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Donald F Karcher

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BUSINESS
December 6, 1989
Carl Karcher Enterprises Inc.: The Anaheim-based owner and franchiser of Carl's Jr. Restaurants reported a 4% decline in earnings for the third quarter of fiscal 1990 despite a 14% gain in revenue. For the quarter ended Nov. 6, net income was $4.1 million compared with $4.2 million recorded for the year-earlier period. Revenue rose to $121.6 million from $106.5 million. For the first three quarters of the fiscal year, net income declined 13%, to $14.5 million from $16.
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BUSINESS
October 18, 1994 | Greg Johnson, Times staff writer
The late Donald F. Karcher will be honored by Cal State Fullerton on Oct. 28 during half-time of a high school football game at the university's Titan Stadium. The 7 p.m. game features Servite and Saddleback high schools. Karcher, a long-time Carl's Jr. executive and brother of chain founder Carl N. Karcher, died of cancer in 1992. Karcher was posthumously awarded an honorary doctorate by the Cal State system in late 1992. And, on Oct.
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BUSINESS
August 6, 1991 | CHRIS WOODYARD, TIMES STAFF WRITER
Donald F. Karcher, president of the company that operates the Carl's Jr. hamburger chain, has inoperable lung cancer but is expected to stay in his position indefinitely, a company spokeswoman said Monday. Karcher, 64, was diagnosed with cancer in July but is not experiencing any symptoms, said Patty Parks, a spokeswoman for Carl Karcher Enterprises Inc. in Anaheim. "There is no change of management at this time. He continues as president and chief operating officer," Parks said.
BUSINESS
May 20, 1992 | CHRIS WOODYARD, TIMES STAFF WRITER
Donald F. Karcher, who went from washing dishes in his brother Carl's barbecue joint to become president of the Carl's Jr. international fast-food chain, died Tuesday after a yearlong bout with lung cancer. He was 64. Karcher was one of the most respected voices within the restaurant industry as president of Carl Karcher Enterprises in Anaheim, though he spent most of his working life in the publicity shadow of his older brother, the company chairman.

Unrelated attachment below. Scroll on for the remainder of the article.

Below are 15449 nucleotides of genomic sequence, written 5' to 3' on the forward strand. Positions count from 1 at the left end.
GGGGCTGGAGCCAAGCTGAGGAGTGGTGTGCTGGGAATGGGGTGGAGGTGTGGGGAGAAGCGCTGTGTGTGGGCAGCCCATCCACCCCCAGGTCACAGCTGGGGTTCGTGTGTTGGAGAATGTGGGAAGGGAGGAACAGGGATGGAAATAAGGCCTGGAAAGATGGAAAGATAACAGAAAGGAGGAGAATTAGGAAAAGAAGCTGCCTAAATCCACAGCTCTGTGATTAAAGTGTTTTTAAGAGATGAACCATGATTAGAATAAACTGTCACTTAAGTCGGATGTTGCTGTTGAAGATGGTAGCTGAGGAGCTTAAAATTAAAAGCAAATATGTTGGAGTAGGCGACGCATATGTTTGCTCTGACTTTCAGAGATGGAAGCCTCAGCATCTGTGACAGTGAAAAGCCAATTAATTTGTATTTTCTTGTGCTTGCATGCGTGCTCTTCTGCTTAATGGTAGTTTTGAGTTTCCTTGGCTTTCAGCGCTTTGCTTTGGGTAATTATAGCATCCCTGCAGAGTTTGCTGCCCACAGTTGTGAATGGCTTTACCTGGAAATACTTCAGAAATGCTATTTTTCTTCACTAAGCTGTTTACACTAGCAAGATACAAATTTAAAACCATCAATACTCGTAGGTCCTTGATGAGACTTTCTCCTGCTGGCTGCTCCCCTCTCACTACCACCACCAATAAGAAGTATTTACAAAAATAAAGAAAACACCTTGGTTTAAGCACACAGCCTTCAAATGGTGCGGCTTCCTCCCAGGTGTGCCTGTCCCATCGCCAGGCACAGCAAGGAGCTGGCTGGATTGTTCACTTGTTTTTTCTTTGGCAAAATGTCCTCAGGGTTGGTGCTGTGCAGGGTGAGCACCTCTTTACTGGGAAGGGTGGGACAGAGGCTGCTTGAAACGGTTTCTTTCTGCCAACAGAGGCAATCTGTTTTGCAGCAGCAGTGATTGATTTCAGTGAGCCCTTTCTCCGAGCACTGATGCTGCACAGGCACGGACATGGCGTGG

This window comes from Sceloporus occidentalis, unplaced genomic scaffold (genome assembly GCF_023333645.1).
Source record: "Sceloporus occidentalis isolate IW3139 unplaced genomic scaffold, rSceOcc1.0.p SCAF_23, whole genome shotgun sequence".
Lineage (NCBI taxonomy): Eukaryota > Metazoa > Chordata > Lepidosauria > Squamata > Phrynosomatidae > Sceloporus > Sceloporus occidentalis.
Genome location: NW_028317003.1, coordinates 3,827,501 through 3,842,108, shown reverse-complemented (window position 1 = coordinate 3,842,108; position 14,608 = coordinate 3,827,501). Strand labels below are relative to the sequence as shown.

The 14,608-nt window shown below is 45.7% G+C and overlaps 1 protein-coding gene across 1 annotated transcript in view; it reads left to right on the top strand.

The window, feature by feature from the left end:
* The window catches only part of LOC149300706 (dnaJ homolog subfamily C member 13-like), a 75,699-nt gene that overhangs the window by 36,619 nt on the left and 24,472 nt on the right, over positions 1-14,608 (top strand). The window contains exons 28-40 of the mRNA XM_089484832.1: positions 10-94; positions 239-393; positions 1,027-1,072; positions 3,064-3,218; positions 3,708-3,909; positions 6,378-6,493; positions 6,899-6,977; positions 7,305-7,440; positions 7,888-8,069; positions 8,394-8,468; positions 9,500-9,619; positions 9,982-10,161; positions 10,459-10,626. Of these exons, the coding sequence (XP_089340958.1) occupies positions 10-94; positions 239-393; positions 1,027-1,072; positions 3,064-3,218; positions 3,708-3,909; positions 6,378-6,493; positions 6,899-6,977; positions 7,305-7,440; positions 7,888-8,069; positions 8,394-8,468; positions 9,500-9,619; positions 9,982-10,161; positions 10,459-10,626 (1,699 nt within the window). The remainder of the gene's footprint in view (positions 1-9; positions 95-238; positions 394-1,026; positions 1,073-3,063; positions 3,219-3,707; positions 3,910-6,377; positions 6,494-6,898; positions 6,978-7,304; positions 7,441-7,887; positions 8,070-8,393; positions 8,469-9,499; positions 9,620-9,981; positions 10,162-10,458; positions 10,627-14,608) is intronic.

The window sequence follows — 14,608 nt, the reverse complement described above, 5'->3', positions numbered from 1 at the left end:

BUSINESS
October 18, 1994 | Greg Johnson, Times staff writer
The late Donald F. Karcher will be honored by Cal State Fullerton on Oct. 28 during half-time of a high school football game at the university's Titan Stadium. The 7 p.m. game features Servite and Saddleback high schools. Karcher, a long-time Carl's Jr. executive and brother of chain founder Carl N. Karcher, died of cancer in 1992. Karcher was posthumously awarded an honorary doctorate by the Cal State system in late 1992. And, on Oct.
BUSINESS
May 2, 1989 | MARY ANN GALANTE, Times Staff Writer
When Carl N. Karcher, founder of the Carl's Jr. hamburger chain, was accused of illegally tipping his relatives to bad financial news about his company, he was outraged. Karcher vowed to "set the record straight" at trial. Now, with the trial scheduled to start this morning in Los Angeles, he would just as soon settle. "Carl's prepared to accept a settlement that makes economic and rational sense," his attorney, Wes Howell, said in an interview Monday. "He believes he did nothing wrong.
BUSINESS
April 13, 1990 | CHRIS WOODYARD, TIMES STAFF WRITER
Carl Karcher Enterprises Inc. said Thursday that it lost $8.9 million in the fourth quarter largely due to the establishment of a reserve to pay for the restructuring of its struggling Arizona operations. The company set aside $14.5 million in the three-month period ended Jan. 29 for the restructuring, which could involve the sale, closing or franchising of its 40 Carl's Jr. outlets in Arizona.
BUSINESS
May 20, 1992 | CHRIS WOODYARD, TIMES STAFF WRITER
Donald F. Karcher, who went from washing dishes in his brother Carl's barbecue joint to become president of the Carl's Jr. international fast-food chain, died Tuesday after a yearlong bout with lung cancer. He was 64. Karcher was one of the most respected voices within the restaurant industry as president of Carl Karcher Enterprises in Anaheim, though he spent most of his working life in the publicity shadow of his older brother, the company chairman.
BUSINESS
June 9, 1989 | MARY ANN GALANTE, Times Staff Writer
Executives with Carl Karcher Enterprises painted a rosy picture for shareholders at the annual meeting Thursday, despite reporting a first-quarter, 14.9% drop in net income to $5.7 million from $6.7 million a year earlier. For one thing, the Anaheim-based fast-food chain said, operating earnings--income before taxes and excluding interest expenses and investment income--reached a record high of $11.5 million for the fiscal 1990 first quarter, which ended March 22. Despite the decline in net earnings, revenue for the period totaled $148.
BUSINESS
January 8, 1987 | MARY ANN GALANTE, Times Staff Writer